This study is for adult male and female patients with previously untreated acute myeloid leukemia (AML). The purpose of this study is to compare the effects, good and/or bad of three drug combinations. The first combination is the standard treatment of daunorubicin plus AraC. The second combination is another standard treatment of idarubicin plus AraC. The third combination will add the drug vorinostat to the standard IA therapy. The study team wants to see if the study treatments will get rid of leukemia cells and keep them from coming back for patients who may benefit from stem cell transplant. They also want to find stem cell transplant donors for patients who might benefit from a transplant according to standard practice, beginning at the time patients register for the study. Participants will be asked to take induction treatment for 1-2 months. If a participant gets consolidation, it could take from 1-4 months. Participants may go on to transplant any time in the next year after he/she goes into remission. After participants are finished with the study treatment, the study doctor will ask them to visit the office for follow-up exams for at least 5 years from the time they go into remission.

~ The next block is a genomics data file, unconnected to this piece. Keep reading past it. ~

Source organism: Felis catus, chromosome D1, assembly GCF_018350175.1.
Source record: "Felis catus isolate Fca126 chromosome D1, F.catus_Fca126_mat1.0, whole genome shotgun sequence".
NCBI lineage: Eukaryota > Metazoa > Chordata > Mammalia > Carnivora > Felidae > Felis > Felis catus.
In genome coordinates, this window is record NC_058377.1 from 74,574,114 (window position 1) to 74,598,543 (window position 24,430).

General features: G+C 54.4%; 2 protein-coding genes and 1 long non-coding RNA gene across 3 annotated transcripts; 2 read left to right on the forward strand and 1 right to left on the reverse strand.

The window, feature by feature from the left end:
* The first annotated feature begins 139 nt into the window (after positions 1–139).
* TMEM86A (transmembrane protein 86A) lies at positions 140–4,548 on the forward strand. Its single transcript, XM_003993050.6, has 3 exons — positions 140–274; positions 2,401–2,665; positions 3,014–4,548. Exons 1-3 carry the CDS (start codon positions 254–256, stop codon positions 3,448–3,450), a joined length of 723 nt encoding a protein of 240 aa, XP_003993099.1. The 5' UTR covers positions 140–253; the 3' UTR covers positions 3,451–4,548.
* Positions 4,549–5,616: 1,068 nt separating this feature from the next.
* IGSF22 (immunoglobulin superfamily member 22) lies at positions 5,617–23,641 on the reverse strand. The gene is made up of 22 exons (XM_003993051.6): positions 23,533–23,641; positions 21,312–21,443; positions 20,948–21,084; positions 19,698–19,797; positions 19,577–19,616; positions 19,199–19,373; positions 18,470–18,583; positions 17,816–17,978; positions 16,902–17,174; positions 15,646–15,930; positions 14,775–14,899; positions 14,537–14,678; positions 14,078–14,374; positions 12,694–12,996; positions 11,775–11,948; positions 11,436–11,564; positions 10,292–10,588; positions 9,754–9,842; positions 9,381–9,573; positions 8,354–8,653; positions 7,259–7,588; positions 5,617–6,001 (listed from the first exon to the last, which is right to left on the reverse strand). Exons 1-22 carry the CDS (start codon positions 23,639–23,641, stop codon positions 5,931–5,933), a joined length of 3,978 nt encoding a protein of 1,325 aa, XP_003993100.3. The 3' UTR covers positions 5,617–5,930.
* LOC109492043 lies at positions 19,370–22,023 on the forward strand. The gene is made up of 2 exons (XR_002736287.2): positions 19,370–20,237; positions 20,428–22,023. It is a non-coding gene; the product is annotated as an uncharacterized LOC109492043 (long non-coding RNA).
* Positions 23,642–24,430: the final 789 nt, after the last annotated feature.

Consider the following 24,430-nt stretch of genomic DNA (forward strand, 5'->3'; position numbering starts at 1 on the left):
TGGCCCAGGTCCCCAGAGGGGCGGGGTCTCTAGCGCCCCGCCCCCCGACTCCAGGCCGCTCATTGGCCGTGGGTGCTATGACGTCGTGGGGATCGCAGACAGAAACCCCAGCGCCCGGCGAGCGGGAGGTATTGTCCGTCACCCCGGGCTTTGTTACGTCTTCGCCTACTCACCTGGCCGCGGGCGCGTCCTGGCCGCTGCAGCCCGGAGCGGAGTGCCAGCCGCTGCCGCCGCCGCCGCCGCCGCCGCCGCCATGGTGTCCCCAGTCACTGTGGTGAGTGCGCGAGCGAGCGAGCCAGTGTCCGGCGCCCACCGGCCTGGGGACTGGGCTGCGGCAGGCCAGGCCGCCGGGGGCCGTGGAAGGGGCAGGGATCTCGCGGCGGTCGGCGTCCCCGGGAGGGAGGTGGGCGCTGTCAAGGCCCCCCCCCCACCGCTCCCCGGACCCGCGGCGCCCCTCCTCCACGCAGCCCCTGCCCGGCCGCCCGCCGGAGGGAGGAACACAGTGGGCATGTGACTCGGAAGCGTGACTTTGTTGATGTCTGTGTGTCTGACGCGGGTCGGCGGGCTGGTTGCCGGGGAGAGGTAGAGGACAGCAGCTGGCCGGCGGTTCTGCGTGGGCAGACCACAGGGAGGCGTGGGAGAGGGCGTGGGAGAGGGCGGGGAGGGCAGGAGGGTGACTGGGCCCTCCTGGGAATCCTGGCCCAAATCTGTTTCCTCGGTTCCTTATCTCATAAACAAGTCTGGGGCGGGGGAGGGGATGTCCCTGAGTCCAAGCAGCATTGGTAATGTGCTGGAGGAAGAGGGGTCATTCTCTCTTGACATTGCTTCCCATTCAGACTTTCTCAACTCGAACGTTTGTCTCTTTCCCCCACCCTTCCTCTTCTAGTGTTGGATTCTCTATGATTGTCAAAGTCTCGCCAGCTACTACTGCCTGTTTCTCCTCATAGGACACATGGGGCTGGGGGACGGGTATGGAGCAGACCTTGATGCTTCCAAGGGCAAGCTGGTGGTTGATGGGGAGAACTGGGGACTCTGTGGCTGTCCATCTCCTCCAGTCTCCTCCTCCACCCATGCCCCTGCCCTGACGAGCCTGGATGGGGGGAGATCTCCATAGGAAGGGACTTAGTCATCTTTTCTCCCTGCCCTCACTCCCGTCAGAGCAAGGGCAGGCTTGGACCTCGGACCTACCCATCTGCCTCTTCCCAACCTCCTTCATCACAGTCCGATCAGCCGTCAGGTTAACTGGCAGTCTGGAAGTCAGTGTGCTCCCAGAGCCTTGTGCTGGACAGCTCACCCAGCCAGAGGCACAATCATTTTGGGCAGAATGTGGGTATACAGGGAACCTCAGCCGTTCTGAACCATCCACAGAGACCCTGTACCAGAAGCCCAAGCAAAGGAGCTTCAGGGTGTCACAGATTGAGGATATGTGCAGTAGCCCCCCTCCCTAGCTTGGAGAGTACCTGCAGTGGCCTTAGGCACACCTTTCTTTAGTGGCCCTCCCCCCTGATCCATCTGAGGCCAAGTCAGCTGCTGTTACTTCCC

This study is to evaluate the effects of cognitive behavorial therapy in combination with tDCS (transcranial direct current stimulation) improving chronic pain and functionality, reducing severity of opioid use disorders, improve sleep, and reducing impairment in associated mental health areas (e.g., depression, anxiety, PTSD).
Subjects are being asked to volunteer for a research study because they have their first anaplastic astrocytoma (AA) tumor progression (worsening) or recurrence.
The purpose of this study is to measure how well and how safe eflornithine is in combination with lomustine, compared to lomustine taken alone, in treating patients whose anaplastic astrocytoma has come back after radiation and chemotherapy. Eflornithine is an experimental drug that the United States Food and Drug Administration (FDA) has not approved it for use by the general public. Lomustine has been approved by the FDA in the United States for this patient population.